UPS Joins Firms Suing Gator

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United Parcel Service has joined the roster of heavy-hitter companies suing online ad services firm The Gator Corp., saying its ads appear on the UPS Web site without the parcel carrier's permission.


Moreover, UPS claims some of the ads were for rival FedEx. UPS did not immediately return a call for comment. A Gator representative said the company is talking with UPS but declined comment.


UPS filed its suit Sept. 26 in U.S. District Court in Atlanta, according to the Atlanta Journal Constitution. UPS does not run outside advertising on UPS.com and claims that Gator's ads caused customer confusion and complaints.


It joins a suit filed June 25 by The Washington Post Co., The New York Times Co., Dow Jones & Co., Gannett Inc., Condenet Inc., Tribune Interactive Inc., Knight Ridder Digital and three other publishers. The publishers claim that by serving unauthorized pop-ups, Gator infringes on their copyrights and trademarks, depriving them of revenue.


Prompting the publishers' suit was marketing literature Gator issued that claimed it could place ads for competitors on those publishers' sites, according to the plaintiffs.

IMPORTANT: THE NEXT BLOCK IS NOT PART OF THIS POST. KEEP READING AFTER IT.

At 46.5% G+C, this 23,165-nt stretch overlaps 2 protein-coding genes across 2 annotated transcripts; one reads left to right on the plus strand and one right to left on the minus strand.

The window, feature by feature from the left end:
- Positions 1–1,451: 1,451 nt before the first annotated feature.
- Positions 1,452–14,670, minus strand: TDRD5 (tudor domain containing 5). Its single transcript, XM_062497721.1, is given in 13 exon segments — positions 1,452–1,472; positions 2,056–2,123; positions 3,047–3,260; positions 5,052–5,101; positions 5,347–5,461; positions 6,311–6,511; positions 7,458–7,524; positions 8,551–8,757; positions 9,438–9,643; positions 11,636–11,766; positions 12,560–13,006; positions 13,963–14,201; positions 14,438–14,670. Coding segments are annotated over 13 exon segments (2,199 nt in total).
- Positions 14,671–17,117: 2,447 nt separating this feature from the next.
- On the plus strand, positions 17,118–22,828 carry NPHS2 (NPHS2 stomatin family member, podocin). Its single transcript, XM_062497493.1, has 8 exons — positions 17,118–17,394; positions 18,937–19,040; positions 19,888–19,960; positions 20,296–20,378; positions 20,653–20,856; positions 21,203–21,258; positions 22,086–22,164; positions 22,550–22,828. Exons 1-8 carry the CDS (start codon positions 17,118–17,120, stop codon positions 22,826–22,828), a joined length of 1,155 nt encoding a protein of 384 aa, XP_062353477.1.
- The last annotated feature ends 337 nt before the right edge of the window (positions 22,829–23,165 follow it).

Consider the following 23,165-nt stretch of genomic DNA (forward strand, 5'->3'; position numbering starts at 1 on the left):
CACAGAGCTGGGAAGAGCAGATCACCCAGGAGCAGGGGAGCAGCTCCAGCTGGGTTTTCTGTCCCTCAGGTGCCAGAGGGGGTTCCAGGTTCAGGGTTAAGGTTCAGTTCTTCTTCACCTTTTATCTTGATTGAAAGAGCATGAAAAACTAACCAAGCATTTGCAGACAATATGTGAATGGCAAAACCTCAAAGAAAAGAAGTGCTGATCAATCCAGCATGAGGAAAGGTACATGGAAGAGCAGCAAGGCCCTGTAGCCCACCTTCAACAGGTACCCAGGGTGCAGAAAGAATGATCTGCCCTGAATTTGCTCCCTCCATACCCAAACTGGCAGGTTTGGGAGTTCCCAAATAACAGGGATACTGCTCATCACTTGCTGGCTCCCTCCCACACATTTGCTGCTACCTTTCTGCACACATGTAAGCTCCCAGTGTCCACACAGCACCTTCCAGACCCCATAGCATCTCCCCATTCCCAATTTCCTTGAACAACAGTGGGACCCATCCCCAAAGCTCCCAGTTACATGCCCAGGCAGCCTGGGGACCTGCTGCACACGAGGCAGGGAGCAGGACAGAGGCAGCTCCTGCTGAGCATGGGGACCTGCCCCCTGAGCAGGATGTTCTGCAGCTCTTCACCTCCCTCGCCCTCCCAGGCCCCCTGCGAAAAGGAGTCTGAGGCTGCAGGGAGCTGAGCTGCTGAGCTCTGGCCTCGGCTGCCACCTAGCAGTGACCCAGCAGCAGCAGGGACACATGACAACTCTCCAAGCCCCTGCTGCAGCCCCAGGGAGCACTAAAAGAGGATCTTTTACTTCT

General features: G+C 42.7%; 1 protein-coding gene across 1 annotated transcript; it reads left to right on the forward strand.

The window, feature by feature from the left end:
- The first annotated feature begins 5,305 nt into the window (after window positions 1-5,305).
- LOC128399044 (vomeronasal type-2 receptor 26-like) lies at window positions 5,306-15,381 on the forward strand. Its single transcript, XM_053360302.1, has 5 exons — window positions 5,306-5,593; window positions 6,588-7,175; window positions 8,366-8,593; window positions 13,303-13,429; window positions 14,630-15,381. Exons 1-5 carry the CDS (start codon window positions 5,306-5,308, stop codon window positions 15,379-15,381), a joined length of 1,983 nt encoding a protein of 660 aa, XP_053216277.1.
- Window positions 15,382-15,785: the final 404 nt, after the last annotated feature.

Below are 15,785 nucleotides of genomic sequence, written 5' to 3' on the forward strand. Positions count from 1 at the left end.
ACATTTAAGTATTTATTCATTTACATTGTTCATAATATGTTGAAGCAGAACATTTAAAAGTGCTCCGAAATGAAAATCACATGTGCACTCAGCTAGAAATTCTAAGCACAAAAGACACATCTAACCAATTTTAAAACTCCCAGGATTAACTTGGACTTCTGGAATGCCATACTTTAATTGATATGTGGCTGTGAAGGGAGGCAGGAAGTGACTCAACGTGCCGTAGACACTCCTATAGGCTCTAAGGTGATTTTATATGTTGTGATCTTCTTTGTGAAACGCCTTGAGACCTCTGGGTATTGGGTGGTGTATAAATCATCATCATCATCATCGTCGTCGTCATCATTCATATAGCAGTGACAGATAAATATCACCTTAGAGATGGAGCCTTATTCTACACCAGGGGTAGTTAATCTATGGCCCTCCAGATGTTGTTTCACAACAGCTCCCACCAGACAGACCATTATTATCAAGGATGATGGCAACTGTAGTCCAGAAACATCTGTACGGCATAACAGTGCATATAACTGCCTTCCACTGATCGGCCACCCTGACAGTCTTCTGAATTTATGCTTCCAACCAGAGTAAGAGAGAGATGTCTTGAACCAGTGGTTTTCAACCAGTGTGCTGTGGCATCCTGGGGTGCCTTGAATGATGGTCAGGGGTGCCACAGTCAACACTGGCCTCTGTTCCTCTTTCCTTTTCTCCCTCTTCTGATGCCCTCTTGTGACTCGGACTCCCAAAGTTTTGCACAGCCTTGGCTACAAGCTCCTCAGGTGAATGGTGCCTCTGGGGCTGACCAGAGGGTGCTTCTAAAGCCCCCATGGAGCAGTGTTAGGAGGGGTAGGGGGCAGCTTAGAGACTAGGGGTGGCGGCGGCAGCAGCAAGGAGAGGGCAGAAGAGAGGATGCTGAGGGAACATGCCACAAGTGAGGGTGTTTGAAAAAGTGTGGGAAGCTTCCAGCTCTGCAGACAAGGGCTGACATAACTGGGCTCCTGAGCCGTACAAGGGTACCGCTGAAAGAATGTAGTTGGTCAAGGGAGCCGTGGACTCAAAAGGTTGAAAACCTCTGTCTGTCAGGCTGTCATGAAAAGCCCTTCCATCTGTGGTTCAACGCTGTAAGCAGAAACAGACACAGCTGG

Gator claims that the main reason the publishers are suing is that they can't compete with Gator's ad targeting capabilities. The publishers claim, however, that they can't compete with Gator on price because Gator doesn't have to invest in content creation, yet capitalizes on the audiences these publishers draw with their content. The publishers claim Gator is a "parasite."


Gator claims that The New York Times has hired it to deliver just the type of advertising for which it is suing Gator.


"Specifically, the New York Times asked Gator to run its advertisements to consumers who viewed the WallStreetJournal.com, WashingtonPost.com, USAToday.com and many other Web sites operated by most of the other plaintiffs in the lawsuit," a statement said.


In court documents, however, the Times claims it used Gator unknowingly and only twice. In one instance, Gator signed up for the Times' home delivery affiliate advertising program, an open program under which any site can apply to market subscriptions and collect a bounty on them. In the second, Times ads were placed by Gator as part of a media plan created by ad agency Digitas, the Times claims. In both cases, according to the Times, as soon as it learned pop-ups were being placed on competitors' sites, it took steps to get them stopped.


In July, Judge Claude Hilton in federal court in Alexandria, VA, ordered Redwood City, CA-based Gator from advertising on 16 Web sites owned by the plaintiffs until the suit is resolved. The plaintiffs seek a permanent injunction and unspecified monetary damages.


The publishers' suit reportedly will go to trial by the end of the year.


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